How can the NHS resolve its current staff crisis?
The latest NHS statistics are worrying. Last month, a record high of accident and emergency (A&E) patients had to wait for more than four hours to be seen, according to recent statistics from NHS England.
Alarmingly, the figures show that 275 526 A&E patients were seen after waiting for more than four hours – the target time – compared with 208 083 in July 2018, which is an increase of almost a third (32.4%). This represents the highest number of delays for July since the current records began in August 2010. Within this figure it was revealed that 436 A&E patients waited more than 12 hours to be seen.
Going some way to explain the exceptional delays, the figures also show that admissions at A&E departments have hit records levels in England – rising 6 per cent in a year to reach 2.27 million last month. A record number of people are also waiting for routine operations.
Alongside the increased demand for services, the delays seem to be the cumulative result of numerous adverse factors that have created a ‘perfect storm’ for the retention and recruitment of clinical staff within the NHS. These include significant rota gaps in hospitals, together with difficulty in recruiting GP partners, the infamous pension taper crisis and Brexit-related uncertainty for our European colleagues, all of which result in a pronounced loss of morale.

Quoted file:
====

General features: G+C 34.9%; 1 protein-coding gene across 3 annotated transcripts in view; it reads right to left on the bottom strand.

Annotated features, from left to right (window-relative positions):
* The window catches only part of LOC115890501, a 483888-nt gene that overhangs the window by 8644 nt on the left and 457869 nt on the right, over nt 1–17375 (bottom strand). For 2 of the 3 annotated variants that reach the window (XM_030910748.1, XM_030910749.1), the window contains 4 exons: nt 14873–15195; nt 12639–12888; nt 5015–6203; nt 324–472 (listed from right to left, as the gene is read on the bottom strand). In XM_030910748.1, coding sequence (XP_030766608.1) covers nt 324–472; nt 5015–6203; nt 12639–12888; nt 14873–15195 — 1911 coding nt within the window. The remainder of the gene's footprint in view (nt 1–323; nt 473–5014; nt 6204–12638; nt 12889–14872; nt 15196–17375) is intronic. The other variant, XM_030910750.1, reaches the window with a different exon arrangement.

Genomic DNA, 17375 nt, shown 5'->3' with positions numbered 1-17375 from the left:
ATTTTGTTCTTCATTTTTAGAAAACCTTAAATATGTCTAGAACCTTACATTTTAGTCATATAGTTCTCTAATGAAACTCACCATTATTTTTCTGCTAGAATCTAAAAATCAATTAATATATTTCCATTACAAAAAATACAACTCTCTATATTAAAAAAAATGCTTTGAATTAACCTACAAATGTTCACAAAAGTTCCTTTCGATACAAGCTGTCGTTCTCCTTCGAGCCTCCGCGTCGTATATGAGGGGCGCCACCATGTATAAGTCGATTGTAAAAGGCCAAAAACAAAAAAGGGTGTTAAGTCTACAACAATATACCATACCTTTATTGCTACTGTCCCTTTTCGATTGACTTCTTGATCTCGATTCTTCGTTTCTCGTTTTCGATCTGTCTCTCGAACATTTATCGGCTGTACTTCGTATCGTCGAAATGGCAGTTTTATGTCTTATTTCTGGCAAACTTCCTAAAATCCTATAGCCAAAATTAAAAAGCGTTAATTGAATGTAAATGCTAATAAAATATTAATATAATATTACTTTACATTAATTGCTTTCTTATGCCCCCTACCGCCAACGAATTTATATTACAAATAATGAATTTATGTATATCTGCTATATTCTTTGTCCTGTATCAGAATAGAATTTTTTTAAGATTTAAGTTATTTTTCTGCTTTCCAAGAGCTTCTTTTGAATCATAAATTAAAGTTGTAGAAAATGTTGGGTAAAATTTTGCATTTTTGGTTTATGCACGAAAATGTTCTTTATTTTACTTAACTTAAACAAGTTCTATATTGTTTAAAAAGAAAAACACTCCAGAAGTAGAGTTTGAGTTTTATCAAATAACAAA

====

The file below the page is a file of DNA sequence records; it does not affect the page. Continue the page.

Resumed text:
What can be done to resolve this deteriorating situation? Matt Hancock’s offer of a 3% per annum pay increase to junior doctors over the next three years hardly seems adequate when the private sector is seeing much higher rates of salary increase.
Sajid Javid has promised ‘pension flexibilities’ to avoid the punitive tax charges that are discouraging doctors from doing overtime and incentivising them to take early retirement. Perhaps the creation of an AI Lab, which will bring together the industry’s best academics, specialists and technology companies to work on some of the biggest challenges in healthcare, including earlier cancer detection, new dementia treatments and more personalised care, will help? This lab will sit within NHSX, the new organisation that will oversee the digitisation of the health and care system, in partnership with the Accelerated Access Collaborative. Potentially, at least AI can play an important role, giving staff of the future the ‘gift of time’, as outlined in the Topol Review, to care for more patients with time-saving support from AI, but this is all some way off.
There is an upcoming event on NHS recruitment and retention that will seek top address some of these issues for anyone interested in attending.
What recommendations do you have to encourage high quality staff to join and stay within the NHS? All suggestions welcome!